GOP mes­sag­ing lost in shut­down

Trump picks wall fight over tout­ing Repub­li­can agenda

Baltimore Sun Sunday - - NEWS - By Paul Kane

WASHINGTON — Repub­li­cans are end­ing the 115th Congress in an all-toofa­mil­iar spot: stand­ing on the side­lines while Pres­i­dent Don­ald Trump picks a fight they wanted to avoid as he ig­nores what they con­sider ma­jor con­ser­va­tive ac­com­plish­ments.

On back-to-back days this month, Trump hosted large bi­par­ti­san gath­er­ings that were meant to be vale­dic­tory, year-end state­ments of suc­cess with an $867 bil­lion farm bill and a sweep­ing over­haul of fed­eral prison laws. For a Congress that strug­gled to find sig­nif­i­cant leg­is­la­tion with sweep­ing Demo­cratic and Repub­li­can sup­port, these bills pro­vided a road map for how things might work in the next two years of di­vided gov­ern­ment.

In­stead, Trump used each cer­e­mony as an op­por­tu­nity to de­nounce Democrats for op­pos­ing his multi­bil­lion-dol­lar de­mands for tax­payer money to fund a south­ern bor­der wall, launch­ing Washington into its third par­tial shut­down this year.

“It’s pos­si­ble that we’ll have a shut­down. I would say the chances are prob­a­bly very good be­cause I don’t think Democrats care so much about maybe this is­sue,” Trump said Dec. 21 at the sign­ing cer­e­mony for the First Step Act, a crim­i­nal jus­tice bill that his son-in­law, Jared Kush­ner, ne­go­ti­ated with Democrats.

And this shut­down could last well into the new year as Trump digs in for a fight for a wall he re­peat­edly promised Mex­ico would fi­nance. Repub­li­can law­mak­ers, un­able to de­liver the pres­i­dent’s top pri­or­ity de­spite all-GOP con­trol of gov­ern­ment for two years, mostly hid from the spot­light.

Se­nate Ma­jor­ity Leader Mitch McCon­nell, R-Ky., and House Speaker Paul Ryan, R-Wis., have not been seen in the Capi­tol since Dec. 22, the first day of the par­tial shut­down. Nei­ther cham­ber is slated to hold a leg­isla­tive ses­sion un­til af­ter New Year’s Day, just as Democrats take over the House af­ter a midterm thump­ing that gave them a net gain of 40 seats.

Nei­ther GOP leader has tried to back up Trump with the sort of news con­fer­ence or par­ti­san vote that demon­strates com­mit­ment to the cause — which has been the usual course of ac­tion for the pres­i­dent’s Capi­tol Hill al­lies in the pe­ri­odic shut­downs of the past 25 years.

Trump tweeted Satur­day that he was “in the White House wait­ing for the Democrats to come on over and make a deal on Bor­der Se­cu­rity.”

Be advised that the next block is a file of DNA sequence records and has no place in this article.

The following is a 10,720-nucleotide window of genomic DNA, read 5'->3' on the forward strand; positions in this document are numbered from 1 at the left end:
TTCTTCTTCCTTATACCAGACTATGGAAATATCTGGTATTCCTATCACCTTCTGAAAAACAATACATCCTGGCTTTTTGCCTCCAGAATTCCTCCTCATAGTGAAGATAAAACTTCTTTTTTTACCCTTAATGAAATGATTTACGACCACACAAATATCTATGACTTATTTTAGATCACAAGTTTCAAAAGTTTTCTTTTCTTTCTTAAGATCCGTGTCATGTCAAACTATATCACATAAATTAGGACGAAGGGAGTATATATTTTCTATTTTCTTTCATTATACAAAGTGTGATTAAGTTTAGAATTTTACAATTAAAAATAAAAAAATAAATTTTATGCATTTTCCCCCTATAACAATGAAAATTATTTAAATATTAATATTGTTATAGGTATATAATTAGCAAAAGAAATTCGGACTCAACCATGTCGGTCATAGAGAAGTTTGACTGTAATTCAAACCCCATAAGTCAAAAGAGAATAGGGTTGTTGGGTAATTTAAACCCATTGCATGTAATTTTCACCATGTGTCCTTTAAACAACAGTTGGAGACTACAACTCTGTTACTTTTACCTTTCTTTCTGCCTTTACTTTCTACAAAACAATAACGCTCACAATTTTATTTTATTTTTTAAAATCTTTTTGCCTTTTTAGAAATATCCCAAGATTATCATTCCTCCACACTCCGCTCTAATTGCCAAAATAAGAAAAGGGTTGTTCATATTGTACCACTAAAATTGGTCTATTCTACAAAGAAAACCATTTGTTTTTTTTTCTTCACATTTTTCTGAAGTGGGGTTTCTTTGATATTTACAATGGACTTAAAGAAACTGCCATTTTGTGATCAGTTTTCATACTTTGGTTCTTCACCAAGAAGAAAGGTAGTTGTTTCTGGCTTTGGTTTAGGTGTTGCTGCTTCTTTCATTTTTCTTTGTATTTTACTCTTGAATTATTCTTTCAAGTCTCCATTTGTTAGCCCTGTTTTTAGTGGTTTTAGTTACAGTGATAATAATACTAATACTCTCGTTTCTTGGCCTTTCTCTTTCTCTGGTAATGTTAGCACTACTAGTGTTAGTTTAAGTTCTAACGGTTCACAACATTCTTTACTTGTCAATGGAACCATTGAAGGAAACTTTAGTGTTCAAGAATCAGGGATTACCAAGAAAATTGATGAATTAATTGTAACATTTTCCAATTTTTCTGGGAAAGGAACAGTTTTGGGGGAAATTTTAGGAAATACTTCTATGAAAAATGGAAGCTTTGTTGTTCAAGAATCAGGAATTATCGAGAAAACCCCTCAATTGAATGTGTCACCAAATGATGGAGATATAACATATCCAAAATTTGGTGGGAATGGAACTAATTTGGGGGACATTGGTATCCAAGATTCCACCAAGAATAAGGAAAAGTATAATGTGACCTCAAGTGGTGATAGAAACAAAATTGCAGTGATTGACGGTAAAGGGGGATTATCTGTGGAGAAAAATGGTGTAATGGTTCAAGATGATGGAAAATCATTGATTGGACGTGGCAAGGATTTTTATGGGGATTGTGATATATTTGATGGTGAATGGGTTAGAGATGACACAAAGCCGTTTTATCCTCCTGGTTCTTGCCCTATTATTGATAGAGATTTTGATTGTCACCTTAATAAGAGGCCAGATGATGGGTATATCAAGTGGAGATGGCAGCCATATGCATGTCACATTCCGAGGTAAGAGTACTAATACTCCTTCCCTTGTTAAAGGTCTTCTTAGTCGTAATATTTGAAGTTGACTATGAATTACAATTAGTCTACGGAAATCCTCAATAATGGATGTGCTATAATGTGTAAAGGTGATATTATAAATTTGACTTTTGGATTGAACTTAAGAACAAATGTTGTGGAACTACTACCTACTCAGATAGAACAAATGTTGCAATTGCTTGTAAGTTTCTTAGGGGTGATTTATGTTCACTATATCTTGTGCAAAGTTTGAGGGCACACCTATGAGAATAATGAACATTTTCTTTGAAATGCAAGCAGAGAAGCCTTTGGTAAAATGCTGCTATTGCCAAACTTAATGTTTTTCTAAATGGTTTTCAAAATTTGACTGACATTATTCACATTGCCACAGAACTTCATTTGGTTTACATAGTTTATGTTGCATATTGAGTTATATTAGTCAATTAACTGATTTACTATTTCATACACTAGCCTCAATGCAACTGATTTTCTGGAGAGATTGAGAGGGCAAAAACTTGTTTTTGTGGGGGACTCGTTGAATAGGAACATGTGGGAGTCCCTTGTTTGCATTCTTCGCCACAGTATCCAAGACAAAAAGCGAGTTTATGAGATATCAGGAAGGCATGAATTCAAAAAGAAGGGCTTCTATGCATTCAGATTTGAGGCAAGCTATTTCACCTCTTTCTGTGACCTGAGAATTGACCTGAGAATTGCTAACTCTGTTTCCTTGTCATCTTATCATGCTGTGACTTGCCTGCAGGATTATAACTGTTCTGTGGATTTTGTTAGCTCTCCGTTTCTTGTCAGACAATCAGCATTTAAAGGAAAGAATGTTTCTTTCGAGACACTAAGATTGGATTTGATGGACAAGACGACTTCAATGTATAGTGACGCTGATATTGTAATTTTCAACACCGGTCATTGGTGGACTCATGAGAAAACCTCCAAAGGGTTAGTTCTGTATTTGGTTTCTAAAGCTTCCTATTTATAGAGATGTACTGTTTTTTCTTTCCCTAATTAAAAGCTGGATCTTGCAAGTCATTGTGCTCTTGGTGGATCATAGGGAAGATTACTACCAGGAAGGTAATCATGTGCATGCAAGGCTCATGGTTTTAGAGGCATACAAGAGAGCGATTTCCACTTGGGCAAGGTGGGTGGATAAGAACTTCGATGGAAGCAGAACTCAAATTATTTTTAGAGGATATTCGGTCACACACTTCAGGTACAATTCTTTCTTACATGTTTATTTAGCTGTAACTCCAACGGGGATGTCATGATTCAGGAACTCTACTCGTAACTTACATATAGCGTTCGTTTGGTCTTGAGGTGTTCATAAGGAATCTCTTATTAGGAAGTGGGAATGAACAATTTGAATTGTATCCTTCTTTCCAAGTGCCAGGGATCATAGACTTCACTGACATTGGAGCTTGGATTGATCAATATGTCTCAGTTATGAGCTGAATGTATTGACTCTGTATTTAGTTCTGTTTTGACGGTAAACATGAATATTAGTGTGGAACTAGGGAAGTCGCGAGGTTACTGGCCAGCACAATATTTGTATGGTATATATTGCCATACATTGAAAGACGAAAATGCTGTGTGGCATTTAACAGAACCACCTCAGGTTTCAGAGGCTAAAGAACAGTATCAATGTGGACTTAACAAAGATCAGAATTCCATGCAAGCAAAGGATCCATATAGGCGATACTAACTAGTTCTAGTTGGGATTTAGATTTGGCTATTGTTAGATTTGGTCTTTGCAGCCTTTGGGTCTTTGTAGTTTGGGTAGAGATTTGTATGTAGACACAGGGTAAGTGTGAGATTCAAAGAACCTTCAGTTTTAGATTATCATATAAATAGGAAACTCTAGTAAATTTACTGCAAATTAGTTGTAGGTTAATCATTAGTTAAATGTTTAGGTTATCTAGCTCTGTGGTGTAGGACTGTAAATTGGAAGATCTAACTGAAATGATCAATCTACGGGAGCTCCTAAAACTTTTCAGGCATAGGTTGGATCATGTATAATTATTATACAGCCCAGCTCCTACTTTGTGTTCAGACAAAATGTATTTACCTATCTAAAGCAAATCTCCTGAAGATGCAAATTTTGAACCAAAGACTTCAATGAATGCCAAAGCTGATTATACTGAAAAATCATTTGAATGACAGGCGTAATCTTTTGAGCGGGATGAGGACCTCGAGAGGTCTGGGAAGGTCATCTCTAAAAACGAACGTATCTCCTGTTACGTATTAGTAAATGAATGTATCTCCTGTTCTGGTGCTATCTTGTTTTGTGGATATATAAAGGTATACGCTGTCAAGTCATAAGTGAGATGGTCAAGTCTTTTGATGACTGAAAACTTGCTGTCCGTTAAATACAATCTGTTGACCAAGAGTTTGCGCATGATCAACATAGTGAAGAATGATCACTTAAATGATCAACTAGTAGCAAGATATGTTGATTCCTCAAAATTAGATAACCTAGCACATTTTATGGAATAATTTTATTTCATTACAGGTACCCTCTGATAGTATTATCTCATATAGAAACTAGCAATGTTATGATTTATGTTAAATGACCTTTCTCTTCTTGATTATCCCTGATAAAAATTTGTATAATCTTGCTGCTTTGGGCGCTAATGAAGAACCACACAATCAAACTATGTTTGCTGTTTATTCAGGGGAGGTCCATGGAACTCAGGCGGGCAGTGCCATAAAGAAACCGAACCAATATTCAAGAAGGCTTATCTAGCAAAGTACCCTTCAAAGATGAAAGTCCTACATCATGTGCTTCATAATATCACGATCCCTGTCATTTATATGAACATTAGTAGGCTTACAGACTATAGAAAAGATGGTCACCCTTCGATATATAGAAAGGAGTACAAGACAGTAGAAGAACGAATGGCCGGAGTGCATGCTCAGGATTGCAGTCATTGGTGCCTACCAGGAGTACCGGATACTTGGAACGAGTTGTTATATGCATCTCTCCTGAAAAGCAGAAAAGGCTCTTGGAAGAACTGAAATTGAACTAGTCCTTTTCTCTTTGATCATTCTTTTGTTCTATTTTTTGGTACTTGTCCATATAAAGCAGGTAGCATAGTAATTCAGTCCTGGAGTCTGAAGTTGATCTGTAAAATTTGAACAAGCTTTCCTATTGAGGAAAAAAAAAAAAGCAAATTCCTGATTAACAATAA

But there has been lit­tle di­rect con­tact be­tween ei­ther side dur­ing the stale­mate, and Trump did not ask Repub­li­cans to keep Congress in ses­sion.

It’s an em­bar­rass­ing end to a two-year run for McCon­nell and Ryan. For months they re­spec­tively called this the “most suc­cess­ful Congress” for Repub­li­cans and claimed it set “a record pace” for leg­isla­tive pro­duc­tion.

Democrats fiercely ob­ject to those assertions and note that the big­gest GOP vic­to­ries, a $1.5 tril­lion tax cut plan and the con­fir­ma­tion of two Supreme Court jus­tices, passed on sim­ple­ma­jor­ity votes with very lit­tle bi­par­ti­san sup­port.

There were some other signs of progress, rang­ing from a mas­sive pack­age to try to com­bat opi­oid ad­dic­tion and re­vamp­ing ex­ist­ing laws over­see­ing avi­a­tion and wa­ter­ways.

But al­most none of these gains has held the at­ten­tion of the per­son Repub­li­cans most rely on to con­vey their mes­sage na­tion­wide: the pres­i­dent.

Time and again, Trump has paid lip ser­vice to these is­sues that Repub­li­cans con­sider wins and in­stead has fo­cused on his de­mands for a bor­der wall. Early this year, af­ter the tax cuts took af­fect, GOP lead­ers winced as Trump fo­cused on other is­sues and saw pub­lic ap­proval for the leg­is­la­tion fade away.

By the fall, as Trump held rally af­ter rally ahead of the midterm elec­tions, GOP lead­ers pleaded with the pres­i­dent to fo­cus his re­marks on the fall­ing un­em­ploy­ment rate and the sky­high stock mar­ket. In­stead, Trump de­voted the large ma­jor­ity of his speeches to a car­a­van of Cen­tral Amer­i­can mi­grants walk­ing thou­sands of miles to­ward the Cal­i­for­nia bor­der, al­leg­ing with­out foun­da­tion that the group of mostly women and chil­dren were crim­i­nals.

In bud­get brinkman­ship, Repub­li­cans once again hold them­selves hostage

And in their last days of full Repub­li­can con­trol of Congress, the shut­down blot­ted out at­ten­tion from any other is­sue.

For years McCon­nell has en­joyed host­ing a long yearend news con­fer­ence at which he de­clares his big­gest wins and lays out his goals for the year ahead.

Nor­mally, that would have hap­pened at the end of last week, af­ter the Se­nate unan­i­mously ap­proved on Dec. 19 a short-term fund­ing plan that would have kept the gov­ern­ment fully open into early Fe­bru­ary.

That same day, Ryan gave a farewell ad­dress in the Li­brary of Congress, be­liev­ing that Trump agreed with the strat­egy to fund the gov­ern­ment and fight for the wall next month.

In­stead, the next morn­ing, Trump called Ryan and other Repub­li­cans to the White House. He re­jected their plan and was ready to fight even if it meant a shut­down.

McCon­nell never held his vale­dic­tory news con­fer­ence, and what was prob­a­bly Ryan’s last mo­ment on the House floor came Satur­day evening when he gaveled the empty cham­ber shut, the last leg­isla­tive ses­sion of 2018 go­ing out with a whim­per.


The Ro­tunda of the U.S. Capi­tol re­mains quiet as a par­tial gov­ern­ment shut­down con­tin­ues into its sec­ond week.

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